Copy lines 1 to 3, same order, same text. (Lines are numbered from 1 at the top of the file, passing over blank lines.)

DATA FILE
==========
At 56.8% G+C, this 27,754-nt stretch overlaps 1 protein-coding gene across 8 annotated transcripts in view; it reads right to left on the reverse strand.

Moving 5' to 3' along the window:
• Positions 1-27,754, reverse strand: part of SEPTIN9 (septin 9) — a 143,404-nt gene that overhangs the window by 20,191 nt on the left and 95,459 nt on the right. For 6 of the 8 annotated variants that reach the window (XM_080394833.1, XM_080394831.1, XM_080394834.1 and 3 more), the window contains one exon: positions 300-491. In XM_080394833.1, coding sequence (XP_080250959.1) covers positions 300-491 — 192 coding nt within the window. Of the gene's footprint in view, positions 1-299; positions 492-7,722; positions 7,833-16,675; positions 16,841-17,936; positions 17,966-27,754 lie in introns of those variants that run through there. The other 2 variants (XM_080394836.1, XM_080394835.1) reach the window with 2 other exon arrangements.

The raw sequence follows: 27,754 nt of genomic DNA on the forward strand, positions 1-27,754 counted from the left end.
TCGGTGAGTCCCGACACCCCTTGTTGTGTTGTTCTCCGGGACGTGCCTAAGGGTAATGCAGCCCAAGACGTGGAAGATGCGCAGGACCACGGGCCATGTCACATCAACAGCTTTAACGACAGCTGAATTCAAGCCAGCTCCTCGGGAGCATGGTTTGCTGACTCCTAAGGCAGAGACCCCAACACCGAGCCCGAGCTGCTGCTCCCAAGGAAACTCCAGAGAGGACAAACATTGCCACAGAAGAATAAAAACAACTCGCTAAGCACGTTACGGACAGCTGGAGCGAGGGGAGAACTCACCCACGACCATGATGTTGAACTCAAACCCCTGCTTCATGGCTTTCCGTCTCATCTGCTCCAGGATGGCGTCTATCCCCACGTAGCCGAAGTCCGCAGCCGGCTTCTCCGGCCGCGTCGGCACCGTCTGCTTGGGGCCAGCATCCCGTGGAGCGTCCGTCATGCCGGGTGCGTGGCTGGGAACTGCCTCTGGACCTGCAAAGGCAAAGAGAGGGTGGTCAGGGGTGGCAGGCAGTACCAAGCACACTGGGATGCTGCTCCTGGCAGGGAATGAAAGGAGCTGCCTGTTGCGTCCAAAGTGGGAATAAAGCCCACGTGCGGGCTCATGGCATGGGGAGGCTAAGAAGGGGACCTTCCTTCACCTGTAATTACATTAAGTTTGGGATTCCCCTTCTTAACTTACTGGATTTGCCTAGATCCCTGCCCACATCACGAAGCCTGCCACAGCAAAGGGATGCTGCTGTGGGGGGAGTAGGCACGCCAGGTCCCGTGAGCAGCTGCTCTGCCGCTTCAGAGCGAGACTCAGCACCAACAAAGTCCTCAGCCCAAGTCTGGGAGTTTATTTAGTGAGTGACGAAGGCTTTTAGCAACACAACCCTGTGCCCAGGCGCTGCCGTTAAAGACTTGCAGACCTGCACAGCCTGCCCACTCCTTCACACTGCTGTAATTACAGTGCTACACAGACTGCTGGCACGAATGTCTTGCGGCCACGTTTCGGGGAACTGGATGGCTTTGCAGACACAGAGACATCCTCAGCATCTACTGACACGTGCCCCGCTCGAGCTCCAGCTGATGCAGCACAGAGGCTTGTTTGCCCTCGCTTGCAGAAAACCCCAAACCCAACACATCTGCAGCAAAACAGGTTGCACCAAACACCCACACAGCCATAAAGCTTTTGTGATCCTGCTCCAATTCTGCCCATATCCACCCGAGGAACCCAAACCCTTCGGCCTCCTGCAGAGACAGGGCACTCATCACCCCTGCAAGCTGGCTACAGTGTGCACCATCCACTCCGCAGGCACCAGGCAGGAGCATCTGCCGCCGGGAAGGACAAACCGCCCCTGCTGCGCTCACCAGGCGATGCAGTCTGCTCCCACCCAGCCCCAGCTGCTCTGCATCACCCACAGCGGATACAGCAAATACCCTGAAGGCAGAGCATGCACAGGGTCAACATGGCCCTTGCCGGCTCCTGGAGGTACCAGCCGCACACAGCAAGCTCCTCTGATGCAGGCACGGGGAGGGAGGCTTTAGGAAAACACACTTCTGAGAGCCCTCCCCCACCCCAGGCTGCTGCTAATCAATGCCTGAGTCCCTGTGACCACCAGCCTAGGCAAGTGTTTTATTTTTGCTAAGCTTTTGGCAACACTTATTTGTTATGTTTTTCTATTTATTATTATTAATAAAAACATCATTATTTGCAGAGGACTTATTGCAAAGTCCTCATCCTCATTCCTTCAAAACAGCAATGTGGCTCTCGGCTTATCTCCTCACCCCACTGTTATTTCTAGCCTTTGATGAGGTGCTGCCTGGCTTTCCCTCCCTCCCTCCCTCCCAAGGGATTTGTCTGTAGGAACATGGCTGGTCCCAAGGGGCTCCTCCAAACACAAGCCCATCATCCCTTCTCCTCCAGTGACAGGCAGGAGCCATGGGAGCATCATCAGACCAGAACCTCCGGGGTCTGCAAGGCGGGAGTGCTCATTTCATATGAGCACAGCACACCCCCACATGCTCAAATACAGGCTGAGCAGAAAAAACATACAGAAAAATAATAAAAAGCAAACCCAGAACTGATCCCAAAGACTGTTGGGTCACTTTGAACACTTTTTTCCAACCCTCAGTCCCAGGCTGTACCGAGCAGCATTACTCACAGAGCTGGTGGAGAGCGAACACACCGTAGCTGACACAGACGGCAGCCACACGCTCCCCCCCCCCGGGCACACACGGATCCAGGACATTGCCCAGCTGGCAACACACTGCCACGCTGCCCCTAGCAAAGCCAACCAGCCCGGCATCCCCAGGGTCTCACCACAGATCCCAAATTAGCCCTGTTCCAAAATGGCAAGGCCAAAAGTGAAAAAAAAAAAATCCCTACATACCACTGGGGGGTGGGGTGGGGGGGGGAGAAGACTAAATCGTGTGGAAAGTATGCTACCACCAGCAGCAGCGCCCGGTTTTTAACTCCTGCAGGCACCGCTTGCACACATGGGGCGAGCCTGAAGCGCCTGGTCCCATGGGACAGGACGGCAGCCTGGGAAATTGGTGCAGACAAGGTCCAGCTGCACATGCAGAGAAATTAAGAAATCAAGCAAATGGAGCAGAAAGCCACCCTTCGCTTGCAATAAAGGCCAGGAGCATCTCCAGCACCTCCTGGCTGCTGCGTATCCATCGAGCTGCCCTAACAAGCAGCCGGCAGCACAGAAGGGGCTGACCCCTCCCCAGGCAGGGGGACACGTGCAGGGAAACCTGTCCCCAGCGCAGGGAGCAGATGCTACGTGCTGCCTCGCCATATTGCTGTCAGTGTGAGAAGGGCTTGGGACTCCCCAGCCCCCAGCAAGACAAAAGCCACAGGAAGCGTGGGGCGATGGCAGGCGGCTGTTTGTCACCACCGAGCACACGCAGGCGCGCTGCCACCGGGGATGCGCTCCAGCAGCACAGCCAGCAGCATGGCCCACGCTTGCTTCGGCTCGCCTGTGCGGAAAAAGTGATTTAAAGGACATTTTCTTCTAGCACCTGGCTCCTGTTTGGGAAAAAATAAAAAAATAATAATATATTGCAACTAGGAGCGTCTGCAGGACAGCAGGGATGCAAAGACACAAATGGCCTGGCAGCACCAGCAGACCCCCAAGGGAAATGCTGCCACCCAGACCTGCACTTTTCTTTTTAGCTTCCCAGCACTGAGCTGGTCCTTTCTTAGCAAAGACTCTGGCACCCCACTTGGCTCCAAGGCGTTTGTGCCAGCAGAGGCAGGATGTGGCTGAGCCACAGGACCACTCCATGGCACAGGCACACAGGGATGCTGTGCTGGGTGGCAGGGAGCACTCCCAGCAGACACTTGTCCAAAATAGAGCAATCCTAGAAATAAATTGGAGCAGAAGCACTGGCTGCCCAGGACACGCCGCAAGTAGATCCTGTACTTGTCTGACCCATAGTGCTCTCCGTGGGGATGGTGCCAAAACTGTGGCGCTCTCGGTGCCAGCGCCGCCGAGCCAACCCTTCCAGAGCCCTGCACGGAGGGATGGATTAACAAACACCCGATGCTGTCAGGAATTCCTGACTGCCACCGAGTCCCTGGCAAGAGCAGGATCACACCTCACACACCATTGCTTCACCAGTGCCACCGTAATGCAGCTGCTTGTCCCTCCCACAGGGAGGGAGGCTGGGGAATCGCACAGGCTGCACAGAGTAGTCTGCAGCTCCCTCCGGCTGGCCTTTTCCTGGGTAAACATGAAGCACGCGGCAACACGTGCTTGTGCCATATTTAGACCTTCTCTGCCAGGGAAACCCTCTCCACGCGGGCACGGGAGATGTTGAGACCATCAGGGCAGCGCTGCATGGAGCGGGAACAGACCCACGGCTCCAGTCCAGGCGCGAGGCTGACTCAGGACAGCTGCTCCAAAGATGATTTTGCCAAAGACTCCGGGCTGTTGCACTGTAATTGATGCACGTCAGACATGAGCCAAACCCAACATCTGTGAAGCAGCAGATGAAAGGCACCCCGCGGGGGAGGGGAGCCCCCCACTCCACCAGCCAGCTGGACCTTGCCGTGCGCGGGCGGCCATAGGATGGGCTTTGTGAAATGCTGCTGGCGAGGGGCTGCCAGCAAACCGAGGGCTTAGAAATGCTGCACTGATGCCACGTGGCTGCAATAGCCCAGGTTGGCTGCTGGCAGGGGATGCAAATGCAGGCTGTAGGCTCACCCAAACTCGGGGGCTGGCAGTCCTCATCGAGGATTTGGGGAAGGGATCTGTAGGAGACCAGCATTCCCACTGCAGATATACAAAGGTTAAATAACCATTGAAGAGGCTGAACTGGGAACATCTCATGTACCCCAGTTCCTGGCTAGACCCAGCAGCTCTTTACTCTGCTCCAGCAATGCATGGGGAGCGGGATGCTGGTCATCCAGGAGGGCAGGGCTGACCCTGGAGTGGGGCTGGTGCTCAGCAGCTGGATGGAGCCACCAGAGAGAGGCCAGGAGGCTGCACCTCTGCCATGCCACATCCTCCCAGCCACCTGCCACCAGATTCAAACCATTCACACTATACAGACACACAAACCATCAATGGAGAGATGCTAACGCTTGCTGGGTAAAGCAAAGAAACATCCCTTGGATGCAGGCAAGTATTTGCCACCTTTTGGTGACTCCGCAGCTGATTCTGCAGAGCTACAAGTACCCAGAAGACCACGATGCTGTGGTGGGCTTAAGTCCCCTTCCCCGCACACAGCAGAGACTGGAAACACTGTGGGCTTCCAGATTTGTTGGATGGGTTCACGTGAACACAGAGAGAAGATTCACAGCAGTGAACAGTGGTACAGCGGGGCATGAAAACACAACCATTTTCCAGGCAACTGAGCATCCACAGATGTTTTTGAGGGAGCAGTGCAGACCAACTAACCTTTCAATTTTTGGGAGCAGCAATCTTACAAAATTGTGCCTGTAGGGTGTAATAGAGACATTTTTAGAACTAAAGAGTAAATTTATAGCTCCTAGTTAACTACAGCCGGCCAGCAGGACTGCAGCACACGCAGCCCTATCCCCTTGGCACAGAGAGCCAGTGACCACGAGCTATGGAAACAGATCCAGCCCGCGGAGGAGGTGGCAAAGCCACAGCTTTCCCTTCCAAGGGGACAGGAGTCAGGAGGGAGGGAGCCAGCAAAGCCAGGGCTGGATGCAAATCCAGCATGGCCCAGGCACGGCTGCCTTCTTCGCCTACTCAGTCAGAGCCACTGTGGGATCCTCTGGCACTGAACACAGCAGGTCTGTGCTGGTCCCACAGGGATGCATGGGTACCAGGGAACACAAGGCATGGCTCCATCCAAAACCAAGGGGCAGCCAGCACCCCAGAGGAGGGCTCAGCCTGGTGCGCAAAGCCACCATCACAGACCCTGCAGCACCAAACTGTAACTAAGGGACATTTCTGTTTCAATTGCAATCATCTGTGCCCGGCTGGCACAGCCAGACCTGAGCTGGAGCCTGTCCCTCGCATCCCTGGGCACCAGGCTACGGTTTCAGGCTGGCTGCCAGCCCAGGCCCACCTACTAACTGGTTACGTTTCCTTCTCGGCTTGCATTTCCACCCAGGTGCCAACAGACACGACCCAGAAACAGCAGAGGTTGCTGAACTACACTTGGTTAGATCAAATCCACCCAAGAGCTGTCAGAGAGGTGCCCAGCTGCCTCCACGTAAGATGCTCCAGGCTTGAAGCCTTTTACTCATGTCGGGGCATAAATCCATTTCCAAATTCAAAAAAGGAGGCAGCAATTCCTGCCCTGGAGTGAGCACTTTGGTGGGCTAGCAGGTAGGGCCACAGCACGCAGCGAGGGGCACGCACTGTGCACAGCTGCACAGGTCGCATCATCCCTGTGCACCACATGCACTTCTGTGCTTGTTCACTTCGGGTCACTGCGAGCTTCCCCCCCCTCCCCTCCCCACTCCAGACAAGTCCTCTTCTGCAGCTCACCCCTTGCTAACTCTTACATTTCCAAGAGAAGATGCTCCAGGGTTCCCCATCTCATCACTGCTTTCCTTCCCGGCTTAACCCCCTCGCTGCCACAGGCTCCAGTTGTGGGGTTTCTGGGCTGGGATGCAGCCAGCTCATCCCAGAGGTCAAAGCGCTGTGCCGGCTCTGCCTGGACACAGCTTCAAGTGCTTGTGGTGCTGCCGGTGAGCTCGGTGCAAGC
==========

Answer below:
At 56.8% G+C, this 27,754-nt stretch overlaps 1 protein-coding gene across 8 annotated transcripts in view; it reads right to left on the reverse strand.

Moving 5' to 3' along the window:
• Positions 1-27,754, reverse strand: part of SEPTIN9 (septin 9) — a 143,404-nt gene that overhangs the window by 20,191 nt on the left and 95,459 nt on the right. For 6 of the 8 annotated variants that reach the window (XM_080394833.1, XM_080394831.1, XM_080394834.1 and 3 more), the window contains one exon: positions 300-491. In XM_080394833.1, coding sequence (XP_080250959.1) covers positions 300-491 — 192 coding nt within the window. Of the gene's footprint in view, positions 1-299; positions 492-7,722; positions 7,833-16,675; positions 16,841-17,936; positions 17,966-27,754 lie in introns of those variants that run through there. The other 2 variants (XM_080394836.1, XM_080394835.1) reach the window with 2 other exon arrangements.